Widowed, and now living alone in England, Frank had just published the story of her life as a transgender spy, titled The Mossad Spy, when she saw the Tablet article and then watched the Hoffmann interview, dated by Hoffmann as May 2019, on her home computer.

“My blood ran cold. The Hoffmann in the video is the man I knew as Konrad, a man who might have killed me with the flick of a switch,” she said.

She added: “The grubby flat where Hoffmann took me to fit the bomb and the residential block where I was told to plant it were both very ordinary places. Everything happened at night and I was unfamiliar with the areas. Hoffmann drove me to them in his BMW. He always drove very fast. I was blindfolded on the last occasion.

“I think he leased the apartment and always showed up at night, always keen to hide his prominent beard and always in a great hurry. He always wore the same suit and tie and a scarf to hide his beard.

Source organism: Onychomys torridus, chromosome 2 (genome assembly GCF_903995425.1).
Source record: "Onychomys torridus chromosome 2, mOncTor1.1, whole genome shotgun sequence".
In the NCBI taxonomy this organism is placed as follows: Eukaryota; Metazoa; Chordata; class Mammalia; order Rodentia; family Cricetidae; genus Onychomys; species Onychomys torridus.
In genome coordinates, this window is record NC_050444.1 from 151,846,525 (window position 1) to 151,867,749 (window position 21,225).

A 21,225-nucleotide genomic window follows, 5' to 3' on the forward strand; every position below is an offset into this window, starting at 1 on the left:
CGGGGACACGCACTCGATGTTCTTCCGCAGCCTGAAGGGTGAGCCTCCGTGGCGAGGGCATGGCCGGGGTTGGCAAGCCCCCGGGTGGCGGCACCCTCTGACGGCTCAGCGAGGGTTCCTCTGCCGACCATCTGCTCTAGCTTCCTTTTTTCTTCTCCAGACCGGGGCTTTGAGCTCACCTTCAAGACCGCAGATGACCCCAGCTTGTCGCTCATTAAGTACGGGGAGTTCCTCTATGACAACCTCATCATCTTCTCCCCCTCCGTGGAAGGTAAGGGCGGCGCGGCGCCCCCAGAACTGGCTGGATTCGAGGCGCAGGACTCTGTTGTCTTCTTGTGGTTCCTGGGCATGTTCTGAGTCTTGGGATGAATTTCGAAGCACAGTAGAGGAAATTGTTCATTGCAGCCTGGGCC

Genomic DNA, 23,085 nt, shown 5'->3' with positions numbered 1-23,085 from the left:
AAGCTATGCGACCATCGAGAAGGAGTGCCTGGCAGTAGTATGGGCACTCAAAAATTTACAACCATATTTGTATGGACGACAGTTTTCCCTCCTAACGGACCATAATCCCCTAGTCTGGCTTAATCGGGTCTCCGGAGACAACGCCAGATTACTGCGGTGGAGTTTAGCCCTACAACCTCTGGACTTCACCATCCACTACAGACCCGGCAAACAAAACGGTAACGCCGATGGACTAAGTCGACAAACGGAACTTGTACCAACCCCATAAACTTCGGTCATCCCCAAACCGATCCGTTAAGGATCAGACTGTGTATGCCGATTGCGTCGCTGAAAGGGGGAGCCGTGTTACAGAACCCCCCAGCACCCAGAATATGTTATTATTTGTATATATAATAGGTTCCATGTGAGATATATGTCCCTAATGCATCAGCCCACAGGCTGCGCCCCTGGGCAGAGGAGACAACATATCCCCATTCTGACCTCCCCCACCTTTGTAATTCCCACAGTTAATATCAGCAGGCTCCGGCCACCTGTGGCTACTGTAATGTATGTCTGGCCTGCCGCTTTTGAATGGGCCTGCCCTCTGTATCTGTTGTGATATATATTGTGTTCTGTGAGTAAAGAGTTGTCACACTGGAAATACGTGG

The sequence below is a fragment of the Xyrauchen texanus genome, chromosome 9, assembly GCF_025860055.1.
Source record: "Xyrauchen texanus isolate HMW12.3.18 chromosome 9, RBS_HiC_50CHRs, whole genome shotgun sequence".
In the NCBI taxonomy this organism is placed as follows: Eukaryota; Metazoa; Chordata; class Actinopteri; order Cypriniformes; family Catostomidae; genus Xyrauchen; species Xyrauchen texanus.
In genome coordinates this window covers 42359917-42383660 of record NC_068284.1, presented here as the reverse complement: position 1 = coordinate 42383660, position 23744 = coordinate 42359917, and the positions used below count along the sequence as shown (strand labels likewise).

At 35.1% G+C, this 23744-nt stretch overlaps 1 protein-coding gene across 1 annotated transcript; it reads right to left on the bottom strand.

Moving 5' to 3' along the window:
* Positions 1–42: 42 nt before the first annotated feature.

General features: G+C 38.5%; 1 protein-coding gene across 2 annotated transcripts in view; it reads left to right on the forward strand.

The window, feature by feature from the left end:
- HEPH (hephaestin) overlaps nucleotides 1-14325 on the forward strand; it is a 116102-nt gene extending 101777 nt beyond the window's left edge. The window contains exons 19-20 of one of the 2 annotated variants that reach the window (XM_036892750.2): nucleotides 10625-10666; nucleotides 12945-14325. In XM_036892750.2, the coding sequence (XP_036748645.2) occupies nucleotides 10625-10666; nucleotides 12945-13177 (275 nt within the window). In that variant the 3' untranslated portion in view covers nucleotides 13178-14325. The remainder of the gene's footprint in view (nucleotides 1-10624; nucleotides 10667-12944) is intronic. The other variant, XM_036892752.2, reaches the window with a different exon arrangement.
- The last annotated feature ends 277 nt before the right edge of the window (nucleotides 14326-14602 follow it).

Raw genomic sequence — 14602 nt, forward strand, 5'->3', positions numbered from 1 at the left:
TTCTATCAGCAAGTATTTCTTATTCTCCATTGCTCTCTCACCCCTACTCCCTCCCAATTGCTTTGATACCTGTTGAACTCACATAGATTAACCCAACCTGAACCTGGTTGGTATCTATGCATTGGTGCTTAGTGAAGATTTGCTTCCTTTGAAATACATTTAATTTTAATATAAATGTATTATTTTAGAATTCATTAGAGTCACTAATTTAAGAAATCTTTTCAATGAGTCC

“He always parked his car well away from where I lived in Schellingstrasse, in the Maxvorstadt university area of Munich.”

***

Olivia Frank’s 491-page paperback, The Mossad Spy, tells the story of how she was born to a Jewish family in Manchester, England, and raised as a boy but left the city as a teenager on a woman’s passport to join the Israeli Defense Forces as a soldier. After being wounded as an IDF officer, she was selected by David Kimche for training at the Mossad’s academy near Herzliya.

Continue reading at:  https://www.tabletmag.com/jewish-arts-and-culture/287109/mossad-spy-identifies-neo-nazi-konrad

Athleisure, barre and kale: the tyranny of the ideal woman